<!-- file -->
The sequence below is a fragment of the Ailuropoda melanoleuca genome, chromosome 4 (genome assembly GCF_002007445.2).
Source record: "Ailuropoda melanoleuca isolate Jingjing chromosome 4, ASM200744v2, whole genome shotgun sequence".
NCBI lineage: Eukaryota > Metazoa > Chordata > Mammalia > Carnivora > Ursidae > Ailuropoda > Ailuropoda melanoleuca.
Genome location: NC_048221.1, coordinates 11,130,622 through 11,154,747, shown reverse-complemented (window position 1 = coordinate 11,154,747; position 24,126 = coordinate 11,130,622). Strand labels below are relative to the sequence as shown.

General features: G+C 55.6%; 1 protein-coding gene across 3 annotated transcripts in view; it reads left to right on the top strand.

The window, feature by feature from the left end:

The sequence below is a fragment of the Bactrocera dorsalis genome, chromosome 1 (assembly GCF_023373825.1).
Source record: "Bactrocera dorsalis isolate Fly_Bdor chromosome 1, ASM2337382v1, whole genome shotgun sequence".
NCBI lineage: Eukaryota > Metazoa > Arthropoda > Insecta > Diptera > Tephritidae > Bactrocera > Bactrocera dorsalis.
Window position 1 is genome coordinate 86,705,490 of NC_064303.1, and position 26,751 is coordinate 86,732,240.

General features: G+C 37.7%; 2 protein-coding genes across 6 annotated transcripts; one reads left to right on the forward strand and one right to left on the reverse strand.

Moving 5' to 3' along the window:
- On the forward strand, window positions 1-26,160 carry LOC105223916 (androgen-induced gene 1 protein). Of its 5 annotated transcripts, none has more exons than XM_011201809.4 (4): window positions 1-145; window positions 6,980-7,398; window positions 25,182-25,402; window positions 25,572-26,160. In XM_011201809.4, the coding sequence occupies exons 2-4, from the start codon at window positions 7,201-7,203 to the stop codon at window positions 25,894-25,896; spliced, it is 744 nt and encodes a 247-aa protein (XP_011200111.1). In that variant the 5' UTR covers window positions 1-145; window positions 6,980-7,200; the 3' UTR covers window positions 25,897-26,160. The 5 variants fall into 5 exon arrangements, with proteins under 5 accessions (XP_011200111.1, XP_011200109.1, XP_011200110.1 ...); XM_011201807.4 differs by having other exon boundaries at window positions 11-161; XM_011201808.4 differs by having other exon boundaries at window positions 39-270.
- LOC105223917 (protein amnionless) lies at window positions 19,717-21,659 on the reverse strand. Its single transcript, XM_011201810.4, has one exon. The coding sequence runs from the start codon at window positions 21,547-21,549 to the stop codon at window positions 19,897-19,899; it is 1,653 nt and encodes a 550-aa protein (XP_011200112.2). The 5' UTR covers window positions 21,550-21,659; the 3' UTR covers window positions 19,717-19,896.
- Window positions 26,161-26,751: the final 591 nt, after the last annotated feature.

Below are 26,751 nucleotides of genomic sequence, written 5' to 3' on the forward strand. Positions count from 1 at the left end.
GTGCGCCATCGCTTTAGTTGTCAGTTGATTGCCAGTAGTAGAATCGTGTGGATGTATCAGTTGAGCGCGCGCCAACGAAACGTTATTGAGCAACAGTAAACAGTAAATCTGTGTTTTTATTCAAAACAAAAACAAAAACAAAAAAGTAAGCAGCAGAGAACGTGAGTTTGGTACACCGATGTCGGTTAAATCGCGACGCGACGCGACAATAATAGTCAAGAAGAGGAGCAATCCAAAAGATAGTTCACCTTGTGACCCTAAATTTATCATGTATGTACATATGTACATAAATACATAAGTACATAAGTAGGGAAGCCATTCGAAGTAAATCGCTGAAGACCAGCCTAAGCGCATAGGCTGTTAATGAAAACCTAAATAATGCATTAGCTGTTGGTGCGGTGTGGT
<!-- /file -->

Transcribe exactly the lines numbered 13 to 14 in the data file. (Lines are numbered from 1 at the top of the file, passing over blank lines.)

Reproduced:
- On the forward strand, window positions 1-26,160 carry LOC105223916 (androgen-induced gene 1 protein). Of its 5 annotated transcripts, none has more exons than XM_011201809.4 (4): window positions 1-145; window positions 6,980-7,398; window positions 25,182-25,402; window positions 25,572-26,160. In XM_011201809.4, the coding sequence occupies exons 2-4, from the start codon at window positions 7,201-7,203 to the stop codon at window positions 25,894-25,896; spliced, it is 744 nt and encodes a 247-aa protein (XP_011200111.1). In that variant the 5' UTR covers window positions 1-145; window positions 6,980-7,200; the 3' UTR covers window positions 25,897-26,160. The 5 variants fall into 5 exon arrangements, with proteins under 5 accessions (XP_011200111.1, XP_011200109.1, XP_011200110.1 ...); XM_011201807.4 differs by having other exon boundaries at window positions 11-161; XM_011201808.4 differs by having other exon boundaries at window positions 39-270.
- LOC105223917 (protein amnionless) lies at window positions 19,717-21,659 on the reverse strand. Its single transcript, XM_011201810.4, has one exon. The coding sequence runs from the start codon at window positions 21,547-21,549 to the stop codon at window positions 19,897-19,899; it is 1,653 nt and encodes a 550-aa protein (XP_011200112.2). The 5' UTR covers window positions 21,550-21,659; the 3' UTR covers window positions 19,717-19,896.